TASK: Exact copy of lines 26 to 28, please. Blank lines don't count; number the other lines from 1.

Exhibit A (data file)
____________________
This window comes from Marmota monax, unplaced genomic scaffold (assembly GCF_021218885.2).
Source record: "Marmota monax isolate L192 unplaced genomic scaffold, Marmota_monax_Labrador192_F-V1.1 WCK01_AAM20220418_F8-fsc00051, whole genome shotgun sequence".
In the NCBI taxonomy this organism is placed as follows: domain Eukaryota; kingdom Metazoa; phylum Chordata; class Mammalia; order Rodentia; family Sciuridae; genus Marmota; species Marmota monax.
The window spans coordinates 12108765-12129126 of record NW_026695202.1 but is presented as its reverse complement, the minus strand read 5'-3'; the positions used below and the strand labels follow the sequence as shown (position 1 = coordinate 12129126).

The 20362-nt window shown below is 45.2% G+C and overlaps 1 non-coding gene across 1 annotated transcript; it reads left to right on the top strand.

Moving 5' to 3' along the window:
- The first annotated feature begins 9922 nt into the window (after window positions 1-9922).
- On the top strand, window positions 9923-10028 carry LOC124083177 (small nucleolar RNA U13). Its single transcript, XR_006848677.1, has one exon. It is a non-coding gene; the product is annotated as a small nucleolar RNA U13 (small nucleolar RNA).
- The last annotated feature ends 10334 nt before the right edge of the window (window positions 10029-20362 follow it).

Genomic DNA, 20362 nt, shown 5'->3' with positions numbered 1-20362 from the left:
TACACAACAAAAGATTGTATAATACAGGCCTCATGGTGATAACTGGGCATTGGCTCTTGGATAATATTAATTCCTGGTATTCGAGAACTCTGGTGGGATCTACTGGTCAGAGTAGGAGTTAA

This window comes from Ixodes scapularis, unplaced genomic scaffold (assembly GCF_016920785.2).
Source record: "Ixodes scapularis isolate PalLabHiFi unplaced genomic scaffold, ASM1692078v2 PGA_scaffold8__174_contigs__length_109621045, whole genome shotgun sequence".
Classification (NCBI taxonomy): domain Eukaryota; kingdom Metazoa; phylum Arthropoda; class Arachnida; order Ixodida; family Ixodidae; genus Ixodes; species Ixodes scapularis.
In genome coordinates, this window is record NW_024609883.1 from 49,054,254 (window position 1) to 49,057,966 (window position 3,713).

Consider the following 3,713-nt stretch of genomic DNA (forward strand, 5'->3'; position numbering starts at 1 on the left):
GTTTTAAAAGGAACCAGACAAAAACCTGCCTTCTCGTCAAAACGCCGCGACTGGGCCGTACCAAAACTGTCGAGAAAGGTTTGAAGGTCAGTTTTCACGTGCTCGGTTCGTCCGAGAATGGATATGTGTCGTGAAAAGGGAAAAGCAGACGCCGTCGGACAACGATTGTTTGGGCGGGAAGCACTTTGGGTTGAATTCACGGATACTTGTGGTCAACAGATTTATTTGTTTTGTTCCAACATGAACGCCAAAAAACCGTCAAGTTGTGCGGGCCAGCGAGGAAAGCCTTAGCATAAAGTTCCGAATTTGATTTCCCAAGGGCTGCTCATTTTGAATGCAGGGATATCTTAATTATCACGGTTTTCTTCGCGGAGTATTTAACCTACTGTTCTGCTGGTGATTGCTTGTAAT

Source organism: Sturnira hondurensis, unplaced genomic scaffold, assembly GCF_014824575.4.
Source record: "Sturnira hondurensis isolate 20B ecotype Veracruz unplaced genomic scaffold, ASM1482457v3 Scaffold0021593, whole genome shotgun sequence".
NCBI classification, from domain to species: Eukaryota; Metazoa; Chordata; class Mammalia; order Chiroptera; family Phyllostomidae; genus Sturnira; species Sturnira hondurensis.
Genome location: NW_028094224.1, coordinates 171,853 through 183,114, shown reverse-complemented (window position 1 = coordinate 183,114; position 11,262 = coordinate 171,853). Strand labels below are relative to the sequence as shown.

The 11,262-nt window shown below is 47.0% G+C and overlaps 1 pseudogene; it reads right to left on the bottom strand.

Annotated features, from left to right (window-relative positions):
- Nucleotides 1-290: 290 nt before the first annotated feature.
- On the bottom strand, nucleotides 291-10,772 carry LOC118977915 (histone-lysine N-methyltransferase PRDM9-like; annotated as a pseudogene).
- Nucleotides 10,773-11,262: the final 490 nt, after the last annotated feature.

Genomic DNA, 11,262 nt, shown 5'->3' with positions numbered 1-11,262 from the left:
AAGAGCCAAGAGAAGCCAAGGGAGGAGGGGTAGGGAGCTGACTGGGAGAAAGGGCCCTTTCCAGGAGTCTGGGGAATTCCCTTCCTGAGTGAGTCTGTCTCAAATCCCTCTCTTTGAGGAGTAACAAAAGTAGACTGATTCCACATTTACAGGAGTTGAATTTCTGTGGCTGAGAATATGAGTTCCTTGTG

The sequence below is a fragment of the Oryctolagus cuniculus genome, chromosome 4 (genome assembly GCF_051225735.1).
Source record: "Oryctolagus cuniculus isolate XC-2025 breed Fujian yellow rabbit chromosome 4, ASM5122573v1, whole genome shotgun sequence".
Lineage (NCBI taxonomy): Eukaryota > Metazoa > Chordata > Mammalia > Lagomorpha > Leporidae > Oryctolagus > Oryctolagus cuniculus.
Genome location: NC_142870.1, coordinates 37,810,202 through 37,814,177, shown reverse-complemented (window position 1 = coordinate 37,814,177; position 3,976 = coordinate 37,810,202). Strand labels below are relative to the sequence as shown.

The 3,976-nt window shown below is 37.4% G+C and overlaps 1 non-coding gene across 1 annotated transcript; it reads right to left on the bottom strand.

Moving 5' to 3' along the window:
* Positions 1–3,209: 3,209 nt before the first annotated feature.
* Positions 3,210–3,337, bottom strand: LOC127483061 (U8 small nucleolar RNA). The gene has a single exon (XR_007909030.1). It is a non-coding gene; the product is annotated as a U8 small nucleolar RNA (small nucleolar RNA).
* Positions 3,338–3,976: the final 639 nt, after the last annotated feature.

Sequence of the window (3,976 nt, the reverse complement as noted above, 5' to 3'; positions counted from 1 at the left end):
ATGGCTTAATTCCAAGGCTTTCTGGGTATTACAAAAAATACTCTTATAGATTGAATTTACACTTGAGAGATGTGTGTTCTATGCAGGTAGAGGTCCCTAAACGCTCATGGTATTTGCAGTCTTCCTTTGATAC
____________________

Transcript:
- Nucleotides 10,773-11,262: the final 490 nt, after the last annotated feature.

Genomic DNA, 11,262 nt, shown 5'->3' with positions numbered 1-11,262 from the left:
AAGAGCCAAGAGAAGCCAAGGGAGGAGGGGTAGGGAGCTGACTGGGAGAAAGGGCCCTTTCCAGGAGTCTGGGGAATTCCCTTCCTGAGTGAGTCTGTCTCAAATCCCTCTCTTTGAGGAGTAACAAAAGTAGACTGATTCCACATTTACAGGAGTTGAATTTCTGTGGCTGAGAATATGAGTTCCTTGTG